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we continue to support arms sales to regimes that do not uphold human rights or where they are used to fuel aggression.

Ministers and hon. Members may have heard on the XToday" programme a couple of weeks ago that in Jordan, Ministry of Defence officials, UK Government employees, Prince Andrew and a Defence Minister were in the same hospitality suite at an arms fair as Saddam Hussein's cousin. That arms fair was attended by delegations from Syria, Libya, Iran and Iraq. The Government had 40 employees there and Britain was the biggest seller, besides Jordan itself. Every half an hour, Army display teams were showing off weaponry like a live television commercial, so even those threatening us are given intelligence on our weapons.

The Minister said that it was fine for Iraq to come and look, but because of the UN embargo, it cannot buy. That does not stop the Iraqis getting intelligence on our weapons. They were invited to see them, even though they cannot buy them. What do the Government do to protest about the fact that Iraq was represented at the arms fair? When there is an arms embargo on Iraq, what are Iraqis doing at an arms trade fair? The fair was held in Jordan, which the Scott report identified as the main route for arms to Iraq. When questioned, the Minister said that those countries are moving towards democracy and are forces for stability in the region.

Let us wake up. The truth is that the UK is such a massive exporter of arms that our threshold for friends must be very low. We are friends of India and Pakistan. That is right, but there are serious questions about selling weapons to those two countries, given the dispute over Kashmir. Given the concerns in the middle east, selling parts to Israel via America is also wrong. Having such a low threshold for friends is morally and economically wrong. It warps the Government's serious attempt to maintain an ethical foreign policy. We need a much higher threshold in place to ensure that we do not export arms to countries that could pose a threat in the future. The Government need to open their eyes to that danger and take action before it is too late. That is even more important, in the light of new international work on tackling terrorism and promoting peaceful and democratic regimes.

Obtaining approval of arms exports from a House Committee rather than from Ministers would be one way to make the system more transparent, and would better show each export on its merits. Similarly, all subsidies for projects should be reviewed to look at how much tax money is going into each project and whether it could be better used elsewhere. In addition, we need to take a serious look at moving skills from defence jobs to more productive areas. We will still need some defence jobs, but not as many as we have at present. The result would be a better use of taxpayers' money, more jobs and a more stable world.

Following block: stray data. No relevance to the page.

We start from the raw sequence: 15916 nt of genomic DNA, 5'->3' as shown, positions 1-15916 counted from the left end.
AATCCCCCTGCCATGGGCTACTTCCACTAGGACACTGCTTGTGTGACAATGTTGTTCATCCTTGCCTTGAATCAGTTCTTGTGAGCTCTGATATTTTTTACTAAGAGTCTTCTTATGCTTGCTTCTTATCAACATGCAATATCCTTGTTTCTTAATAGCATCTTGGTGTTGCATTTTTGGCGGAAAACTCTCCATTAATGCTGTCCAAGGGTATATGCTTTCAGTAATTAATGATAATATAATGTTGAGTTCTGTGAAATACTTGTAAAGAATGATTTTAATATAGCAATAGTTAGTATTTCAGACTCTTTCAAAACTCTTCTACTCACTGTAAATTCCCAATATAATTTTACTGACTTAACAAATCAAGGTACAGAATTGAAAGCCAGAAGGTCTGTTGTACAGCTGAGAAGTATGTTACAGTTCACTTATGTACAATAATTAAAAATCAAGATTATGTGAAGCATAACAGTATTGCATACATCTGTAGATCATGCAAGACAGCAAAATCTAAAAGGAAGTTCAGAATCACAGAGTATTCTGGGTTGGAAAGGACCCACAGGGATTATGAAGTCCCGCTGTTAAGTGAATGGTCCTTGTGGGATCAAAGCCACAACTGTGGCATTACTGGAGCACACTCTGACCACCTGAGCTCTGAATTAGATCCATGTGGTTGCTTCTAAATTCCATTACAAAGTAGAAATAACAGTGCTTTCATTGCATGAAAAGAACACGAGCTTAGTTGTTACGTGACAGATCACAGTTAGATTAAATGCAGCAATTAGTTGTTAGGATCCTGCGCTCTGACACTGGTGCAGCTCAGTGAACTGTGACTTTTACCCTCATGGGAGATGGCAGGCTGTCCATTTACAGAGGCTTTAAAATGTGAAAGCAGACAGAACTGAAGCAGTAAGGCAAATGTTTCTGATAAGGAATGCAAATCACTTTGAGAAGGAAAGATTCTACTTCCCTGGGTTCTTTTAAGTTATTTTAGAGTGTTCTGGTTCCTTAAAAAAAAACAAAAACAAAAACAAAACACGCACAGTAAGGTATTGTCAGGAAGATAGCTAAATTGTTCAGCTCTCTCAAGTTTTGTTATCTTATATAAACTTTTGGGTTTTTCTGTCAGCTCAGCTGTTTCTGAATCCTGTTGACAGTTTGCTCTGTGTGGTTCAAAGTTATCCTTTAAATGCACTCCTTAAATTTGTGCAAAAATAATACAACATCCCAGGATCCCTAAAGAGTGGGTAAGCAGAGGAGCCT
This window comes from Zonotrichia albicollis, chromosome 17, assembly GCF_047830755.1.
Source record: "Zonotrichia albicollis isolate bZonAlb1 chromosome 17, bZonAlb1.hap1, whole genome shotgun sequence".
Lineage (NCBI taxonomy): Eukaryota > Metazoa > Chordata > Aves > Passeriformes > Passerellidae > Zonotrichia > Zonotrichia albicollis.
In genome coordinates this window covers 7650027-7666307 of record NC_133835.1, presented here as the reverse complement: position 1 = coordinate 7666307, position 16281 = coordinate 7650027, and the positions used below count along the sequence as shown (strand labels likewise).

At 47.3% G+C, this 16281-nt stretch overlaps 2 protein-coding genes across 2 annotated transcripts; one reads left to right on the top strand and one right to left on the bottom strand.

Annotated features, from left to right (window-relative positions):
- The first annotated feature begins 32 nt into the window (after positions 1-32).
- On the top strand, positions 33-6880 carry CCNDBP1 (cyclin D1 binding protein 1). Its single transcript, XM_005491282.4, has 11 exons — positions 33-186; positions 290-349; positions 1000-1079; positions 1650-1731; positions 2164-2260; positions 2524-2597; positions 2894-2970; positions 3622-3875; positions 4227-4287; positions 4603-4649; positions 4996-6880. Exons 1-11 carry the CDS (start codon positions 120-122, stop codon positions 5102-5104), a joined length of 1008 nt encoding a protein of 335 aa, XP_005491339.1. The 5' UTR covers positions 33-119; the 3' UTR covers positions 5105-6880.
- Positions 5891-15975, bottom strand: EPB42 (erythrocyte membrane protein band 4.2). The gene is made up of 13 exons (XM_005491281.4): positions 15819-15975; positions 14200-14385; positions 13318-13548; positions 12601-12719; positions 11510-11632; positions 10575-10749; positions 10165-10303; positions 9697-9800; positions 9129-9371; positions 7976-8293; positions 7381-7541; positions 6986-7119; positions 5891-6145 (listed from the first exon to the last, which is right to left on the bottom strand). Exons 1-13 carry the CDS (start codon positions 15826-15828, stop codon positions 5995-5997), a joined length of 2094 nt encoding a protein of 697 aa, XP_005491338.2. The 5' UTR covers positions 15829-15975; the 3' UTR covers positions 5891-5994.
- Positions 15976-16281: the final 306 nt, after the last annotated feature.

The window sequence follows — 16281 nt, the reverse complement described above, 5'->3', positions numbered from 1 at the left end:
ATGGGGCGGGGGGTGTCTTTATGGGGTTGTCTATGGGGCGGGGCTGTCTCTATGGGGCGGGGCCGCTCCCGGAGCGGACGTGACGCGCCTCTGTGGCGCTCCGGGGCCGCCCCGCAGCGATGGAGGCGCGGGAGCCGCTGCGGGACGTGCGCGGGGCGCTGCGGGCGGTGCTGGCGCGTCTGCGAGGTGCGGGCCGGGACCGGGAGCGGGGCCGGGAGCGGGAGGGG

Having heard the comments made earlier, I cannot leave a debate on UK defence without making a few comments about the UK's recruitment of child soldiers.

Mr. Gerald Howarth: The hon. Member for North Durham (Mr. Jones) suggested to the hon. Lady that she was in favour of virginity, but not all the time—

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[Interruption.]—or rather, in favour of sin, but not all the time. Perhaps she could set out, for the benefit of the House, what defence exports she believes to be justifiable, and to which countries she believes exports to be legitimate. There are a great many people in this country represented by hon. Members in all parts of the House whose jobs depend upon the defence industries, and our armed forces are dependent on those industries as well. Furthermore, those defence industries feed through to civil applications, from which Britain makes a great deal of money.

Ms Drown: If the hon. Gentleman reads my speech in Hansard, he will see the ethical principles in which I believe. I would be surprised if he supported exporting arms to every country in the world. I pointed out that our present threshold is not at the right level. I hope that he will reflect on that and bear it in mind when he considers his own policy on these issues.

I shall speak briefly about child soldiers. The United Nations committee on the rights of the child produced its report on the UK this month. It stated:

The Committee recommended that the UK Government ratify the optional protocol on the involvement of children—